Challenges to Ohio’s new congressional map reach high court


By Julie Carr Smyth - Associated Press



FILE - In this Wednesday, Sept. 15, 2021, file photo, Republican Ohio Gov. Mike DeWine, foreground, speaks to state Sen. Vernon Sykes, seated, the co-chair of the Ohio Redistricting Commission, as other members of the panel prepare for a meeting on at the Ohio Statehouse in Columbus, Ohio. Ohio’s newly drawn legislative district maps were hit Friday, Sept. 24, 2021, with the second lawsuit in two days that alleges Republican gerrymandering that violated the state constitution. (AP Photo/Julie Carr Smyth, File)

FILE - In this Wednesday, Sept. 15, 2021, file photo, Republican Ohio Gov. Mike DeWine, foreground, speaks to state Sen. Vernon Sykes, seated, the co-chair of the Ohio Redistricting Commission, as other members of the panel prepare for a meeting on at the Ohio Statehouse in Columbus, Ohio. Ohio’s newly drawn legislative district maps were hit Friday, Sept. 24, 2021, with the second lawsuit in two days that alleges Republican gerrymandering that violated the state constitution. (AP Photo/Julie Carr Smyth, File)


COLUMBUS, Ohio (AP) — Is Ohio’s new congressional map unconstitutionally gerrymandered to favor Republicans who controlled the mapmaking process? That’s the question being argued Tuesday before the Ohio Supreme Court.

At issue is the new map showing boundaries for 15 U.S. House districts Ohio was allotted by the 2020 census, down from the current 16 due to lagging population.

As COVID-19 surges again, justices plan to hear from attorneys over video.

Two lawsuits on behalf of Ohio voters contend it’s indisputable that the map “‘unduly’ favors the Republican Party.” The suits are being brought by the National Democratic Redistricting Commission’s legal arm, as well as the Ohio offices of the League of Women Voters and the A. Philip Randolph Institute.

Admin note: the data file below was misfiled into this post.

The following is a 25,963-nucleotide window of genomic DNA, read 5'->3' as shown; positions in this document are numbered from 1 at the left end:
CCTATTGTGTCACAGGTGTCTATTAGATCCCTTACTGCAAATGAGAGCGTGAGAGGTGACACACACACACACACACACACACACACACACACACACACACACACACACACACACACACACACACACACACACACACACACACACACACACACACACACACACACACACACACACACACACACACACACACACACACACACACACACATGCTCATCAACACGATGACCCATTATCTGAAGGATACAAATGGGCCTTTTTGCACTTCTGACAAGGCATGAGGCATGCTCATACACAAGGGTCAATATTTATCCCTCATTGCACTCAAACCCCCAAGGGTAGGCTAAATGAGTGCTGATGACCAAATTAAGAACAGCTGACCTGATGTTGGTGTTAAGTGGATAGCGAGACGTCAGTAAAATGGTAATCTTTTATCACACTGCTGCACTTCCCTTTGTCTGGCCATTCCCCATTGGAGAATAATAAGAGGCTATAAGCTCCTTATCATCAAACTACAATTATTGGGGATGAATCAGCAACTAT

The latter two groups surmise the map includes 13 Republican districts — 10 safe seats and three “arguably competitive” ones that also favor the GOP — and only two safe Democratic districts. That’s 67% of seats for Republicans, despite their candidates receiving only about 54% of votes in statewide races over the past decade, the two groups’ lawsuit said.

Meanwhile, the NDRC’s constitutional challenge contends the map leans 12-3 in favor of Republicans, although the GOP describes it as 6-2, with the remaining seven districts being competitive.

Republicans have called the map constitutional, fair and competitive. It sprinted through the Ohio Statehouse last month and passed without Democratic support, and was signed days later by Republican Gov. Mike DeWine. Because it got no backing from Democrats, the map will hold for just four years, rather than the typical 10.

Both lawsuits target DeWine and the other members of the powerful Ohio Redistricting Commission, rather than the Legislature.

Voters empowered the commission with a potentially pivotal role in approving Ohio’s legislative and congressional district maps, but the panel missed its deadline for approving a congressional map without taking a vote. That punted the process back to the GOP-led Legislature, which approved the map despite Democrats’ objections.

FILE – In this Wednesday, Sept. 15, 2021, file photo, Republican Ohio Gov. Mike DeWine, foreground, speaks to state Sen. Vernon Sykes, seated, the co-chair of the Ohio Redistricting Commission, as other members of the panel prepare for a meeting on at the Ohio Statehouse in Columbus, Ohio. Ohio’s newly drawn legislative district maps were hit Friday, Sept. 24, 2021, with the second lawsuit in two days that alleges Republican gerrymandering that violated the state constitution. (AP Photo/Julie Carr Smyth, File)
https://www.wnewsj.com/wp-content/uploads/sites/22/2021/12/web1_127875495-93ab069e3e4447088bc04f6985dff01e.jpgFILE – In this Wednesday, Sept. 15, 2021, file photo, Republican Ohio Gov. Mike DeWine, foreground, speaks to state Sen. Vernon Sykes, seated, the co-chair of the Ohio Redistricting Commission, as other members of the panel prepare for a meeting on at the Ohio Statehouse in Columbus, Ohio. Ohio’s newly drawn legislative district maps were hit Friday, Sept. 24, 2021, with the second lawsuit in two days that alleges Republican gerrymandering that violated the state constitution. (AP Photo/Julie Carr Smyth, File)

By Julie Carr Smyth

Associated Press